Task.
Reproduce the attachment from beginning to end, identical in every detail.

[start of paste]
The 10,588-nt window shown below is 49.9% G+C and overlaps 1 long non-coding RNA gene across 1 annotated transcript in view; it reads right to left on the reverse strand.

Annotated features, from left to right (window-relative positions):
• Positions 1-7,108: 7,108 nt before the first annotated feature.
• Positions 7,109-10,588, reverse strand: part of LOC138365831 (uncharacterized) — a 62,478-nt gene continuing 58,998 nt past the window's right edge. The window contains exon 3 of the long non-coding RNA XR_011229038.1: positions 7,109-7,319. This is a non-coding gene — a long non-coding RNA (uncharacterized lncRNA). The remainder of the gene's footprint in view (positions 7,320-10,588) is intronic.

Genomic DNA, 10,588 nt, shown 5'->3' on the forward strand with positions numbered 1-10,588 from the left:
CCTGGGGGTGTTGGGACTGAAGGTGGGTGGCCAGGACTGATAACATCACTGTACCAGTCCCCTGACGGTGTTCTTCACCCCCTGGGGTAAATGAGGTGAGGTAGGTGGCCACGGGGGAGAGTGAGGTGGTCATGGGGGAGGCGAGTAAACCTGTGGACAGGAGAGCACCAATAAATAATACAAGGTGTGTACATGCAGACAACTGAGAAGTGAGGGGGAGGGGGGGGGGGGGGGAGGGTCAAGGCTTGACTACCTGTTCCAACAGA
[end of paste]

The 10,588-nt window shown below is 49.9% G+C and overlaps 1 long non-coding RNA gene across 1 annotated transcript in view; it reads right to left on the reverse strand.

Annotated features, from left to right (window-relative positions):
• Positions 1-7,108: 7,108 nt before the first annotated feature.
• Positions 7,109-10,588, reverse strand: part of LOC138365831 (uncharacterized) — a 62,478-nt gene continuing 58,998 nt past the window's right edge. The window contains exon 3 of the long non-coding RNA XR_011229038.1: positions 7,109-7,319. This is a non-coding gene — a long non-coding RNA (uncharacterized lncRNA). The remainder of the gene's footprint in view (positions 7,320-10,588) is intronic.

Genomic DNA, 10,588 nt, shown 5'->3' on the forward strand with positions numbered 1-10,588 from the left:
CCTGGGGGTGTTGGGACTGAAGGTGGGTGGCCAGGACTGATAACATCACTGTACCAGTCCCCTGACGGTGTTCTTCACCCCCTGGGGTAAATGAGGTGAGGTAGGTGGCCACGGGGGAGAGTGAGGTGGTCATGGGGGAGGCGAGTAAACCTGTGGACAGGAGAGCACCAATAAATAATACAAGGTGTGTACATGCAGACAACTGAGAAGTGAGGGGGAGGGGGGGGGGGGGGGAGGGTCAAGGCTTGACTACCTGTTCCAACAGA